Did the Fourth Quarter Wake Up a Sleeping Bear?

January 25, 2019

Like past bull markets, this most recent one since 2009 has had relatively little daily volatility, which we define here as moves greater than two standard deviations from the mean daily return. Specifically, we look at two standard deviations to the downside during a calendar year basis as compared to its historical average over the last few market cycles. This means the S&P 500 would’ve fallen about 2.2% or more in a single day. The last three bull markets are roughly visualized through the valleys in this negative volatility, which is indicative of the smooth ride up investors have had.

Not surprisingly, the majority of total positive and negative two standard deviation moves have been on the negative side at about 60% of the time since 1990, or in days, about seven trading days per year. In 2018, investors experienced significantly more downside volatility than in recent years; however, within the context of bear market years, this move is not so bad. While this is an interesting story from the data, ultimately macroeconomic and geopolitical developments will undoubtedly determine if this bull market has any life left.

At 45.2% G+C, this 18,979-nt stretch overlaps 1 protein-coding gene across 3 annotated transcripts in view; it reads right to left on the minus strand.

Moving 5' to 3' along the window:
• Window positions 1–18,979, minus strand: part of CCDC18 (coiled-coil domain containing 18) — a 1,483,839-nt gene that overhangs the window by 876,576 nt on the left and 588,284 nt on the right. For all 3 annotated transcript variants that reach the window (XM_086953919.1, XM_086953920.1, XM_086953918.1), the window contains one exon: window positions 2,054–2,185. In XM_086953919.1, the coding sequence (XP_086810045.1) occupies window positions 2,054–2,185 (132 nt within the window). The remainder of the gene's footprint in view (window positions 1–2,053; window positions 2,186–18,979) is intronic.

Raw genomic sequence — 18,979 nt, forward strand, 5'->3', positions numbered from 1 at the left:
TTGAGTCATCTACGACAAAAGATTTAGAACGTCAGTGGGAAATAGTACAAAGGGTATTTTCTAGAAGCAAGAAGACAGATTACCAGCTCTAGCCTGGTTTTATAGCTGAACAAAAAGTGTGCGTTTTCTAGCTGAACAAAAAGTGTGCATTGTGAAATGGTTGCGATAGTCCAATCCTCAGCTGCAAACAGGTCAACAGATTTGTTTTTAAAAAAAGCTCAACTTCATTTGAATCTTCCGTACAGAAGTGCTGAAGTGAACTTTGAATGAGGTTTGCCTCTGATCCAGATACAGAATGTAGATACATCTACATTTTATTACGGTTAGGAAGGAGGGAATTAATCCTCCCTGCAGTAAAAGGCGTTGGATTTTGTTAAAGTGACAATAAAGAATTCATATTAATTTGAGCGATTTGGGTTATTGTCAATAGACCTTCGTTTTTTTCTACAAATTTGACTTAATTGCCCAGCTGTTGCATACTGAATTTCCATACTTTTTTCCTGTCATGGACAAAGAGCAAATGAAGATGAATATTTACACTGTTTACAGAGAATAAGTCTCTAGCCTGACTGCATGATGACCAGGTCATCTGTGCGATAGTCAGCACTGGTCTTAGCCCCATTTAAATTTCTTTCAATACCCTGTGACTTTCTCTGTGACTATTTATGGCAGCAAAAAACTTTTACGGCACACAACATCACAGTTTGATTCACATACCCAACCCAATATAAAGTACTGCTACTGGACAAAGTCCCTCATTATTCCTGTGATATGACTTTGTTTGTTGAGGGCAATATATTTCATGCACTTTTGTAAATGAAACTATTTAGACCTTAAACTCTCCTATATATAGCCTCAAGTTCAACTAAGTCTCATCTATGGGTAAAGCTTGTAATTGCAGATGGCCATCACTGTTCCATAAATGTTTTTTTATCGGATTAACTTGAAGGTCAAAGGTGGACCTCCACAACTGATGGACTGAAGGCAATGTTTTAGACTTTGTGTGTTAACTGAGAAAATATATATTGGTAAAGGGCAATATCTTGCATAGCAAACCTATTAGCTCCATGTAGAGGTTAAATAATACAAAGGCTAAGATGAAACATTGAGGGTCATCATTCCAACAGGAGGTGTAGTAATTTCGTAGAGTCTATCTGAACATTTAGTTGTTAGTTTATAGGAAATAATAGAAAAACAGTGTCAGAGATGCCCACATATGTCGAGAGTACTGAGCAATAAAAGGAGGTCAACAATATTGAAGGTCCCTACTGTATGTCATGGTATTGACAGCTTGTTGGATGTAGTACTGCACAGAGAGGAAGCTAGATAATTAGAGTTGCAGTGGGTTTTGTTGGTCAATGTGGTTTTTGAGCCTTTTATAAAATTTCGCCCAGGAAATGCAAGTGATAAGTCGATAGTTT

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The opinions expressed herein are those of Marquette Associates, Inc. (“Marquette”), and are subject to change without notice. This material is not financial advice or an offer to purchase or sell any product. Marquette reserves the right to modify its current investment strategies and techniques based on changing market dynamics or client needs.

The opinions expressed herein are those of Marquette Associates, Inc. (“Marquette”), and are subject to change without notice. This material is not financial advice or an offer to purchase or sell any product. Marquette reserves the right to modify its current investment strategies and techniques based on changing market dynamics or client needs.

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